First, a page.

"Writing Black Canadian women's history: Where we have been and where we are going" in Reading Canadian Women's and Gender History, 63-89
Inspired by the question of "what’s next?" in the field of Canadian women’s and gender history, this broadly historiographical volume represents a conversation among established and emerging scholars who share a commitment to understanding the past from intersectional feminist perspectives. It includes original essays on Quebecois, Indigenous, Black, and immigrant women’s histories and tackles such diverse topics as colonialism, religion, labour, warfare, sexuality, and reproductive labour and justice. Intended as a regenerative retrospective of a critically important field, this collection both engages analytically with the current state of women’s and gender historiography in Canada and draws on its rich past to generate new knowledge and areas for inquiry.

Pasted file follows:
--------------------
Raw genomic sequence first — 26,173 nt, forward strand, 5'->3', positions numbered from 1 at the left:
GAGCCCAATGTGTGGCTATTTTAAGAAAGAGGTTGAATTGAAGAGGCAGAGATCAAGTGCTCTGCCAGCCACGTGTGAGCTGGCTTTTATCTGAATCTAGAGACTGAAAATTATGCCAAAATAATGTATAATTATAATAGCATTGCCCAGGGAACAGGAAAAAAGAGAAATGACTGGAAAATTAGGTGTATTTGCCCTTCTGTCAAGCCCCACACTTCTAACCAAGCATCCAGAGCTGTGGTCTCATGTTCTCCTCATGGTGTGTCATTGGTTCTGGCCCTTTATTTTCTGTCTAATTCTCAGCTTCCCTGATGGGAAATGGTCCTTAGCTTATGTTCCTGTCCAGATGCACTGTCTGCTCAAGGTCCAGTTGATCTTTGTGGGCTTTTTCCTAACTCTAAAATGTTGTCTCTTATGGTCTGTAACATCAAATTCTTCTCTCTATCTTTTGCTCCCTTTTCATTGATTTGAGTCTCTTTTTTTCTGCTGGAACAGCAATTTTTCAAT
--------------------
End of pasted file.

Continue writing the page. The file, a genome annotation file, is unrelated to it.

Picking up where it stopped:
Karen Flynn is an associate professor in the Department of Gender and Women’s Studies and the Department of African-American Studies Program at the University of Illinois, Urbana-Champaign. Her research interests include migration and travel, Black Canada, health, popular culture, feminist, Diasporic and post-colonial studies.
Other publications from this author include:
- "'The thing behind the thing': White supremacy and interdisciplinary faculty in schools of nursing" in Nursing Outlook (2021)
- "Black Feminist Thought and the Gender, Women's, and Feminist Studies PhD: A Roundtable Discussion" in Feminist Formations, 32 (2), 1-28 (2020)
- "In Search of Zora/When Metadata Isn't Enough: Rescuing the Experiences of Black Women Through Statistical Modeling" in Journal of Library Metadata, 19 (3-4), 141-162 (2019)
- "'Hotel Refuses Negro Nurse': Gloria Clarke Baylis and the Queen Elizabeth Hotel" in Canadian bulletin of medical history 35 (2), 278-308. (2018)
- Moving Beyond Borders: A History of Black Canadian and Caribbean Women in the Diaspora (2011)